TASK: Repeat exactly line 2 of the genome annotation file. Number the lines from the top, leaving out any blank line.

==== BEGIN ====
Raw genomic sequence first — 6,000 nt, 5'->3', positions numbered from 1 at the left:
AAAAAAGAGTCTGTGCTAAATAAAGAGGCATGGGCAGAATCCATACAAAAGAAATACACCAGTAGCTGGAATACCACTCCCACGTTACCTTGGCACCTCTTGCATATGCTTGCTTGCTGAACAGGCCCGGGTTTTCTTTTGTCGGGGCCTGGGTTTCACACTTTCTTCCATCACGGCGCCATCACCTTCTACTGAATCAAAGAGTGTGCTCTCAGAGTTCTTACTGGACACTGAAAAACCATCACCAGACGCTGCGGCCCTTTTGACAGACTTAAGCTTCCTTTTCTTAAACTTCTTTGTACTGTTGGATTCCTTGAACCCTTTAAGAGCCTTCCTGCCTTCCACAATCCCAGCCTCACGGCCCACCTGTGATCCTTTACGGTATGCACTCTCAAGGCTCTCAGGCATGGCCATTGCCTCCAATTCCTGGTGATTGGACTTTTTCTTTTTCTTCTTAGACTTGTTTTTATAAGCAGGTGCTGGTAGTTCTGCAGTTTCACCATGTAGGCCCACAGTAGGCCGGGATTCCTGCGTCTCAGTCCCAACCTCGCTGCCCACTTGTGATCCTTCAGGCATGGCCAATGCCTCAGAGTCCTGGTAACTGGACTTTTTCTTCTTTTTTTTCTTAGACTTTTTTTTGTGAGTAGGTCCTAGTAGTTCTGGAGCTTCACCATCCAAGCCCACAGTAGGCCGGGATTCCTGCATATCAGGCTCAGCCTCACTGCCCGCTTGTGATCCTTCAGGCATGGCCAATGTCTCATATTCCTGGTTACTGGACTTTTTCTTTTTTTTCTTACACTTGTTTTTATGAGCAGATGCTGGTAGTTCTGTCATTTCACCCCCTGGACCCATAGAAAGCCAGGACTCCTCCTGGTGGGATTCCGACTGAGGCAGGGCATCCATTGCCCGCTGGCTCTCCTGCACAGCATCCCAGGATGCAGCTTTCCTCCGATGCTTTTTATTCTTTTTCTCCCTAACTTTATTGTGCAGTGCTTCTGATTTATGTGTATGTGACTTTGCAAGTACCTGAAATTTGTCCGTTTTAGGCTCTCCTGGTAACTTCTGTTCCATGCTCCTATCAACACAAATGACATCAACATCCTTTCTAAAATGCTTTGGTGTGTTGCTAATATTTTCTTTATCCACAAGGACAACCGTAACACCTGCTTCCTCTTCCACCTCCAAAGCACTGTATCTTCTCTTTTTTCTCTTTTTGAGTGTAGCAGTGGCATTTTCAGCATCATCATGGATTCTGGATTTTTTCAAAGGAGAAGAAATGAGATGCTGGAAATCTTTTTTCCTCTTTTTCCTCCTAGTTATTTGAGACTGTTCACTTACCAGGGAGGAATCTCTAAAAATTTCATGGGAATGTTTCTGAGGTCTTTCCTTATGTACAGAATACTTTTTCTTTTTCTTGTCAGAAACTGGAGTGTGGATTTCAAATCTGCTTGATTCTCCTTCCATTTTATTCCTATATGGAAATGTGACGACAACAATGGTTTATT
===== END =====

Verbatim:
AAAAAAGAGTCTGTGCTAAATAAAGAGGCATGGGCAGAATCCATACAAAAGAAATACACCAGTAGCTGGAATACCACTCCCACGTTACCTTGGCACCTCTTGCATATGCTTGCTTGCTGAACAGGCCCGGGTTTTCTTTTGTCGGGGCCTGGGTTTCACACTTTCTTCCATCACGGCGCCATCACCTTCTACTGAATCAAAGAGTGTGCTCTCAGAGTTCTTACTGGACACTGAAAAACCATCACCAGACGCTGCGGCCCTTTTGACAGACTTAAGCTTCCTTTTCTTAAACTTCTTTGTACTGTTGGATTCCTTGAACCCTTTAAGAGCCTTCCTGCCTTCCACAATCCCAGCCTCACGGCCCACCTGTGATCCTTTACGGTATGCACTCTCAAGGCTCTCAGGCATGGCCATTGCCTCCAATTCCTGGTGATTGGACTTTTTCTTTTTCTTCTTAGACTTGTTTTTATAAGCAGGTGCTGGTAGTTCTGCAGTTTCACCATGTAGGCCCACAGTAGGCCGGGATTCCTGCGTCTCAGTCCCAACCTCGCTGCCCACTTGTGATCCTTCAGGCATGGCCAATGCCTCAGAGTCCTGGTAACTGGACTTTTTCTTCTTTTTTTTCTTAGACTTTTTTTTGTGAGTAGGTCCTAGTAGTTCTGGAGCTTCACCATCCAAGCCCACAGTAGGCCGGGATTCCTGCATATCAGGCTCAGCCTCACTGCCCGCTTGTGATCCTTCAGGCATGGCCAATGTCTCATATTCCTGGTTACTGGACTTTTTCTTTTTTTTCTTACACTTGTTTTTATGAGCAGATGCTGGTAGTTCTGTCATTTCACCCCCTGGACCCATAGAAAGCCAGGACTCCTCCTGGTGGGATTCCGACTGAGGCAGGGCATCCATTGCCCGCTGGCTCTCCTGCACAGCATCCCAGGATGCAGCTTTCCTCCGATGCTTTTTATTCTTTTTCTCCCTAACTTTATTGTGCAGTGCTTCTGATTTATGTGTATGTGACTTTGCAAGTACCTGAAATTTGTCCGTTTTAGGCTCTCCTGGTAACTTCTGTTCCATGCTCCTATCAACACAAATGACATCAACATCCTTTCTAAAATGCTTTGGTGTGTTGCTAATATTTTCTTTATCCACAAGGACAACCGTAACACCTGCTTCCTCTTCCACCTCCAAAGCACTGTATCTTCTCTTTTTTCTCTTTTTGAGTGTAGCAGTGGCATTTTCAGCATCATCATGGATTCTGGATTTTTTCAAAGGAGAAGAAATGAGATGCTGGAAATCTTTTTTCCTCTTTTTCCTCCTAGTTATTTGAGACTGTTCACTTACCAGGGAGGAATCTCTAAAAATTTCATGGGAATGTTTCTGAGGTCTTTCCTTATGTACAGAATACTTTTTCTTTTTCTTGTCAGAAACTGGAGTGTGGATTTCAAATCTGCTTGATTCTCCTTCCATTTTATTCCTATATGGAAATGTGACGACAACAATGGTTTATT